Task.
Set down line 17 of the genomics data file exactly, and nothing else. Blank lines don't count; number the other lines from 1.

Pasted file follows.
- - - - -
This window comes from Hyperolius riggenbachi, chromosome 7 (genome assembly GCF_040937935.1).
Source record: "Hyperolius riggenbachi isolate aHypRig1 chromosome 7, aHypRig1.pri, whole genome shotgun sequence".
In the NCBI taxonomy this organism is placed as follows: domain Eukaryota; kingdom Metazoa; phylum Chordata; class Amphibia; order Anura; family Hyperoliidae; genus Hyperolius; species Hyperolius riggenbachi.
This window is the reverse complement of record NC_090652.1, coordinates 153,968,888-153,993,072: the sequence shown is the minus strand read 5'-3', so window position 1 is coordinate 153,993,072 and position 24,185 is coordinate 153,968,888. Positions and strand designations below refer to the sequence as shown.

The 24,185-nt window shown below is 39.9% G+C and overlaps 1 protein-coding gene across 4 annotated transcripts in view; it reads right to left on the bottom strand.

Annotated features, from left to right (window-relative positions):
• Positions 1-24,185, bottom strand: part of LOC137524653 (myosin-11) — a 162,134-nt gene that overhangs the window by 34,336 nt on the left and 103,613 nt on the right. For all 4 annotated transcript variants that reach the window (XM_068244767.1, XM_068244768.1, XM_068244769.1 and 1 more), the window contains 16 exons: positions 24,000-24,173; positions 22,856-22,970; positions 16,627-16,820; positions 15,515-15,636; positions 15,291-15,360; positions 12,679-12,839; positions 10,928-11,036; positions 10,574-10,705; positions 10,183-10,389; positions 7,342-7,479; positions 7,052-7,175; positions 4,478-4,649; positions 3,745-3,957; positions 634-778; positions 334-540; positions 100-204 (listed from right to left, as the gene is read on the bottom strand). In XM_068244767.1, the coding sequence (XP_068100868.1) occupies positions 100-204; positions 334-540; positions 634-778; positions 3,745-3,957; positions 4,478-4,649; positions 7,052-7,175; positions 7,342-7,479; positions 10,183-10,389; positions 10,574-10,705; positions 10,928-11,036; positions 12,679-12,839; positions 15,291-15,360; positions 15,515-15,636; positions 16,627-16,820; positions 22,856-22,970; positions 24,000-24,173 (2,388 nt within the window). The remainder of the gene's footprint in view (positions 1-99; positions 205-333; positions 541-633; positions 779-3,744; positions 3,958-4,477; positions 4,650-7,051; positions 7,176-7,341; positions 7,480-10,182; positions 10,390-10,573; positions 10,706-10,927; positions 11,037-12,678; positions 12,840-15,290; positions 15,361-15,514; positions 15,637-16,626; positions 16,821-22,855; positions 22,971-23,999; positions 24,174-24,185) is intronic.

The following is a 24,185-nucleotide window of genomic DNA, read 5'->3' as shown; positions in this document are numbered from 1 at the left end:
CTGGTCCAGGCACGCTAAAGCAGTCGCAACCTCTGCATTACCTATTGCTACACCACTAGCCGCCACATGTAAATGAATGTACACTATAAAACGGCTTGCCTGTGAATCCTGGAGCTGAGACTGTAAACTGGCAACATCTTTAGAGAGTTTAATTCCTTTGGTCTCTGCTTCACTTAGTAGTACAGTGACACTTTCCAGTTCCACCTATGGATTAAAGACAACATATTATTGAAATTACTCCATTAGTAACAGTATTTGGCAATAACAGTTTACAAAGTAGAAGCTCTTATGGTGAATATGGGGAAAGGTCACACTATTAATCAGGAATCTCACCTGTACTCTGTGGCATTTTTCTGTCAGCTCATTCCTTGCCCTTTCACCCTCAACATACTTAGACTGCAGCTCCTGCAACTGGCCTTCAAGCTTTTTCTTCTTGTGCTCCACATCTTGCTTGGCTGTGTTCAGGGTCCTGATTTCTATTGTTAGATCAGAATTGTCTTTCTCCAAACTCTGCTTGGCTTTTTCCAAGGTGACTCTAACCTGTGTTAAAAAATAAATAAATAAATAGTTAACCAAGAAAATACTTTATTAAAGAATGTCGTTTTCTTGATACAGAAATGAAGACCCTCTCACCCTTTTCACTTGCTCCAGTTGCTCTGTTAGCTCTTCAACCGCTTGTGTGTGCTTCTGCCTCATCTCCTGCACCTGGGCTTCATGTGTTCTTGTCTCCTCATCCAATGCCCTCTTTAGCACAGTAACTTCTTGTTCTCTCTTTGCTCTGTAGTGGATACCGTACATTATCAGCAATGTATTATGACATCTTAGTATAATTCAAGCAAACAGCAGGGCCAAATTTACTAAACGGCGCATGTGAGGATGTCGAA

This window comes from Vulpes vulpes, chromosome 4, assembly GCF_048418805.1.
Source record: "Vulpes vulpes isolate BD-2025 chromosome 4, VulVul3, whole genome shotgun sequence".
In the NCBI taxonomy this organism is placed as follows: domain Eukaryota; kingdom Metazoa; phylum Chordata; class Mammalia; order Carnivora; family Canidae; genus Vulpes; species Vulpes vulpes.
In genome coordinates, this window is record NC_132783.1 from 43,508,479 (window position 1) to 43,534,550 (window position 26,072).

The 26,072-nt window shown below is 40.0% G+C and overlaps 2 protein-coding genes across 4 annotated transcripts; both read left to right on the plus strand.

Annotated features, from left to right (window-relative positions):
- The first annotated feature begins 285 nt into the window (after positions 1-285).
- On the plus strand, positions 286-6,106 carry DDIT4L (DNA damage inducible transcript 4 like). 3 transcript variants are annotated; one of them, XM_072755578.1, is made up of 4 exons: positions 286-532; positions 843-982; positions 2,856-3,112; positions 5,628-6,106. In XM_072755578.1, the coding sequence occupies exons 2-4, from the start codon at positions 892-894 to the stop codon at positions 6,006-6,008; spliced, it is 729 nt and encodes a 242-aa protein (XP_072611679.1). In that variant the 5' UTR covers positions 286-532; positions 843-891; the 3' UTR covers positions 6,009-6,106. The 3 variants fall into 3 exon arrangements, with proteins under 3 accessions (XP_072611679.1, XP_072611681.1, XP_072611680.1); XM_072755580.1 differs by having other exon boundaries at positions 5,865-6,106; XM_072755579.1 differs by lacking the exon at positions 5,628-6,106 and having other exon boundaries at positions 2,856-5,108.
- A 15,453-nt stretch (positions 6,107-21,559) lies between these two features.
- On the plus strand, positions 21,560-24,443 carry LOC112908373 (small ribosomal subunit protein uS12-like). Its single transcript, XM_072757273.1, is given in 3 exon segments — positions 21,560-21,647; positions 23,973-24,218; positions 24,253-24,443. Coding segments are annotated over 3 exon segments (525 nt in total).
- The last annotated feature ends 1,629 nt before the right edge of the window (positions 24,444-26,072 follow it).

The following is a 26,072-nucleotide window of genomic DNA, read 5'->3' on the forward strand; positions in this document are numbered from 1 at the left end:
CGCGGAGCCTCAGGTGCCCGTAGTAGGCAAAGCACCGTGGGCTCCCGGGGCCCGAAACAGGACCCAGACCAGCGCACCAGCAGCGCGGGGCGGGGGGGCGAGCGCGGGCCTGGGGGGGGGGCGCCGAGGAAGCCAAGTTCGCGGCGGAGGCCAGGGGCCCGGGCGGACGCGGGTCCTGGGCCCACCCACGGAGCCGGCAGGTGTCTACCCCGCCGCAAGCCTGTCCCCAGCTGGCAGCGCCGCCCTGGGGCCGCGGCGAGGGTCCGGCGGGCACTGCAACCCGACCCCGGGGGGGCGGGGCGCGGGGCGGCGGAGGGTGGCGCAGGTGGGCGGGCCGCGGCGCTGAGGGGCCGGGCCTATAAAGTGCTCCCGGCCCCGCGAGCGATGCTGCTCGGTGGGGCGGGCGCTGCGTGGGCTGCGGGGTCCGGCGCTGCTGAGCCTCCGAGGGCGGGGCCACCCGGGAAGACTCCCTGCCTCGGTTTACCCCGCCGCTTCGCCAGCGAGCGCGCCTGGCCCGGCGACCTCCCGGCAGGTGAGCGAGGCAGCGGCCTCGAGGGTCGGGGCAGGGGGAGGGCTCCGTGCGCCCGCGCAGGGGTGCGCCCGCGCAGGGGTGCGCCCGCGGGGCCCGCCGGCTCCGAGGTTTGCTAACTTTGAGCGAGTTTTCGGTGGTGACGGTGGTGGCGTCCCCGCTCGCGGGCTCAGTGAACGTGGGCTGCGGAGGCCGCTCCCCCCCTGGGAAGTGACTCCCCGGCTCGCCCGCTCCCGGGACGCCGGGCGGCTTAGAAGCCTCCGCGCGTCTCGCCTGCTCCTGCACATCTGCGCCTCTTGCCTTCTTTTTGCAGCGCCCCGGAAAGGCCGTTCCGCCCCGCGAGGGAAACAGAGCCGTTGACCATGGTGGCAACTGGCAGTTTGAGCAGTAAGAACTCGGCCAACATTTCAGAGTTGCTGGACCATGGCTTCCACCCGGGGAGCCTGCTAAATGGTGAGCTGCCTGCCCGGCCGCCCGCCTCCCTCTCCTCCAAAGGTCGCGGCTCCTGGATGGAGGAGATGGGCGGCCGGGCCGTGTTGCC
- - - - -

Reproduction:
- On the plus strand, positions 286-6,106 carry DDIT4L (DNA damage inducible transcript 4 like). 3 transcript variants are annotated; one of them, XM_072755578.1, is made up of 4 exons: positions 286-532; positions 843-982; positions 2,856-3,112; positions 5,628-6,106. In XM_072755578.1, the coding sequence occupies exons 2-4, from the start codon at positions 892-894 to the stop codon at positions 6,006-6,008; spliced, it is 729 nt and encodes a 242-aa protein (XP_072611679.1). In that variant the 5' UTR covers positions 286-532; positions 843-891; the 3' UTR covers positions 6,009-6,106. The 3 variants fall into 3 exon arrangements, with proteins under 3 accessions (XP_072611679.1, XP_072611681.1, XP_072611680.1); XM_072755580.1 differs by having other exon boundaries at positions 5,865-6,106; XM_072755579.1 differs by lacking the exon at positions 5,628-6,106 and having other exon boundaries at positions 2,856-5,108.